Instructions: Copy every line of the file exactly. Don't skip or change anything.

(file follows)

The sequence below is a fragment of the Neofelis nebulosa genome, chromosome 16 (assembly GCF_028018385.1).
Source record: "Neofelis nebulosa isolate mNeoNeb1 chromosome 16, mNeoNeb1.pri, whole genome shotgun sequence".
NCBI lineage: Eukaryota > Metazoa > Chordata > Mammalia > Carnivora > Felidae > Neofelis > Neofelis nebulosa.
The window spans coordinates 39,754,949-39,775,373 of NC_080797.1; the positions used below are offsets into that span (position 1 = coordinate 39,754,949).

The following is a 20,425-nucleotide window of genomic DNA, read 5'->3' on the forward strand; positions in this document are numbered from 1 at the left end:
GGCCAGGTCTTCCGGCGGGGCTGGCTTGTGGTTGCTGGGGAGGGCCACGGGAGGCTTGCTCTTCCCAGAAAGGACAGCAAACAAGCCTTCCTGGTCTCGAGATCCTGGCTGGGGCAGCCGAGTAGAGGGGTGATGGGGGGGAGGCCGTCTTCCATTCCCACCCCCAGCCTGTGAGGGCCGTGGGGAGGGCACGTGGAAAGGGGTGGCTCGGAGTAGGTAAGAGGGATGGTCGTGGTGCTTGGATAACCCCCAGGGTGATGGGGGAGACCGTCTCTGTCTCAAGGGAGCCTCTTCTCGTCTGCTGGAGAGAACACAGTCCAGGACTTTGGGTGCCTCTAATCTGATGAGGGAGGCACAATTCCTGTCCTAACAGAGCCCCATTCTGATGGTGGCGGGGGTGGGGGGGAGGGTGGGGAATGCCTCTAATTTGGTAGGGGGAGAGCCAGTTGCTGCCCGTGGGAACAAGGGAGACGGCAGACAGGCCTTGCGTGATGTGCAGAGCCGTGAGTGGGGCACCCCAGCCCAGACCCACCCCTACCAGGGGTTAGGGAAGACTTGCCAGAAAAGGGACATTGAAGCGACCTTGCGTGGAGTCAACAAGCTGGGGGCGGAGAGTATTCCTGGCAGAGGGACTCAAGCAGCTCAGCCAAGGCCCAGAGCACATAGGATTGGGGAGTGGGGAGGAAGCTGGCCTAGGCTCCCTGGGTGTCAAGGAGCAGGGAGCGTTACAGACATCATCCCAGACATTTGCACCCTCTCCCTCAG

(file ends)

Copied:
The sequence below is a fragment of the Neofelis nebulosa genome, chromosome 16 (assembly GCF_028018385.1).
Source record: "Neofelis nebulosa isolate mNeoNeb1 chromosome 16, mNeoNeb1.pri, whole genome shotgun sequence".
NCBI lineage: Eukaryota > Metazoa > Chordata > Mammalia > Carnivora > Felidae > Neofelis > Neofelis nebulosa.
The window spans coordinates 39,754,949-39,775,373 of NC_080797.1; the positions used below are offsets into that span (position 1 = coordinate 39,754,949).

The following is a 20,425-nucleotide window of genomic DNA, read 5'->3' on the forward strand; positions in this document are numbered from 1 at the left end:
GGCCAGGTCTTCCGGCGGGGCTGGCTTGTGGTTGCTGGGGAGGGCCACGGGAGGCTTGCTCTTCCCAGAAAGGACAGCAAACAAGCCTTCCTGGTCTCGAGATCCTGGCTGGGGCAGCCGAGTAGAGGGGTGATGGGGGGGAGGCCGTCTTCCATTCCCACCCCCAGCCTGTGAGGGCCGTGGGGAGGGCACGTGGAAAGGGGTGGCTCGGAGTAGGTAAGAGGGATGGTCGTGGTGCTTGGATAACCCCCAGGGTGATGGGGGAGACCGTCTCTGTCTCAAGGGAGCCTCTTCTCGTCTGCTGGAGAGAACACAGTCCAGGACTTTGGGTGCCTCTAATCTGATGAGGGAGGCACAATTCCTGTCCTAACAGAGCCCCATTCTGATGGTGGCGGGGGTGGGGGGGAGGGTGGGGAATGCCTCTAATTTGGTAGGGGGAGAGCCAGTTGCTGCCCGTGGGAACAAGGGAGACGGCAGACAGGCCTTGCGTGATGTGCAGAGCCGTGAGTGGGGCACCCCAGCCCAGACCCACCCCTACCAGGGGTTAGGGAAGACTTGCCAGAAAAGGGACATTGAAGCGACCTTGCGTGGAGTCAACAAGCTGGGGGCGGAGAGTATTCCTGGCAGAGGGACTCAAGCAGCTCAGCCAAGGCCCAGAGCACATAGGATTGGGGAGTGGGGAGGAAGCTGGCCTAGGCTCCCTGGGTGTCAAGGAGCAGGGAGCGTTACAGACATCATCCCAGACATTTGCACCCTCTCCCTCAG